Flexible approach can enable HK residents on the mainland to vote

PUBLISHED : Monday, 12 March, 2012, 12:00am
UPDATED : Monday, 12 March, 2012, 12:00am


In last year's district council election, a number of candidates managed to win by very narrow margins.

Following the election, the authorities received numerous reports about suspected vote-rigging from some of the losing candidates.

They then filed court petitions against the election results.

There followed a number of arrests in connection with vote-rigging allegations.

In fact, there appears to be a fine line between the act of vote-rigging and the rather common situation in which a Hong Kong citizen who has moved to the mainland remains registered as an eligible voter under the current register of electors.

In order to avoid legal traps, the government must promptly clarify the two different circumstances.

I remain convinced that Hong Kong citizens residing on the mainland should not be deprived of their franchise even though they can no longer provide their own permanent residential addresses in the SAR.

In recent years, the government has been offering the public, particularly young people and retirees, incentives to live or seek career opportunities on the mainland, including the latest Guangdong Scheme set out in the 2011-12 policy address, under which senior citizens who have retired to the mainland can still receive so-called 'fruit money' or Comprehensive Social Security Assistance payments.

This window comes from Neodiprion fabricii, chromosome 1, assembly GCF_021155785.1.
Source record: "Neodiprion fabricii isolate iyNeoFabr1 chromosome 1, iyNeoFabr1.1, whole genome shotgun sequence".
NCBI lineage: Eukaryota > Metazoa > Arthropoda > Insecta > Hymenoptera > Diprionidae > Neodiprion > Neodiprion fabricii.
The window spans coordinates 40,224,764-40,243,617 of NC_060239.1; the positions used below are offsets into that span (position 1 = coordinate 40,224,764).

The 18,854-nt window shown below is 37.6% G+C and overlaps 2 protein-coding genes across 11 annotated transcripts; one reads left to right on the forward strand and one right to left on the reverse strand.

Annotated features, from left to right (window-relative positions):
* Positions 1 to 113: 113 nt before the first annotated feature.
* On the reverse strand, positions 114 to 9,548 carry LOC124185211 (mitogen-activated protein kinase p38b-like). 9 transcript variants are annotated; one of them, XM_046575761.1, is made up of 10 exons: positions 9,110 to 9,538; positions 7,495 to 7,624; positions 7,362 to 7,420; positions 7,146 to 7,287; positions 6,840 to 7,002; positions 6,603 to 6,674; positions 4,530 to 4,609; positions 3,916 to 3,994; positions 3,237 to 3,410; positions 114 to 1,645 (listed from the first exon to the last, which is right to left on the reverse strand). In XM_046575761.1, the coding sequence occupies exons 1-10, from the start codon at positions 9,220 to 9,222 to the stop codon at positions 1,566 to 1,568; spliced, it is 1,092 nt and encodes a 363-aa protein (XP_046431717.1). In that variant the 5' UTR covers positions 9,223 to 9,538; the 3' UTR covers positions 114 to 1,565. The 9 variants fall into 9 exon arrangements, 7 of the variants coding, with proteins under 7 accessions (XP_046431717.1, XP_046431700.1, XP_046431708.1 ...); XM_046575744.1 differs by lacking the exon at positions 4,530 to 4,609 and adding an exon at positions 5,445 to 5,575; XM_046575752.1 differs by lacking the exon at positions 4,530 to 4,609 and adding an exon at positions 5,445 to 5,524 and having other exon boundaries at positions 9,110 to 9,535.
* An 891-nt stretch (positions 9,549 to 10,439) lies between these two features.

I cannot see any reason why the administration should adopt a double standard when it comes to the right to vote for Hong Kong citizens living across the border.

This raises the issue of how these citizens with no permanent residence in Hong Kong can register to vote.

I urge the administration to adopt a more open mindset.

One feasible option would be to consider allowing these elderly people living on the mainland to register as voters with residential addresses belonging to their next of kin in Hong Kong.

Perhaps officials could draw from past experience by referring to the arrangements for prison inmates who are voting. Prisoners were allowed to register with the addresses of their 'last dwelling places', so as to prevent the very constituency where their prison was located from being swamped with the same 'category' of voters.

Priscilla Leung Mei-fun, legislative councillor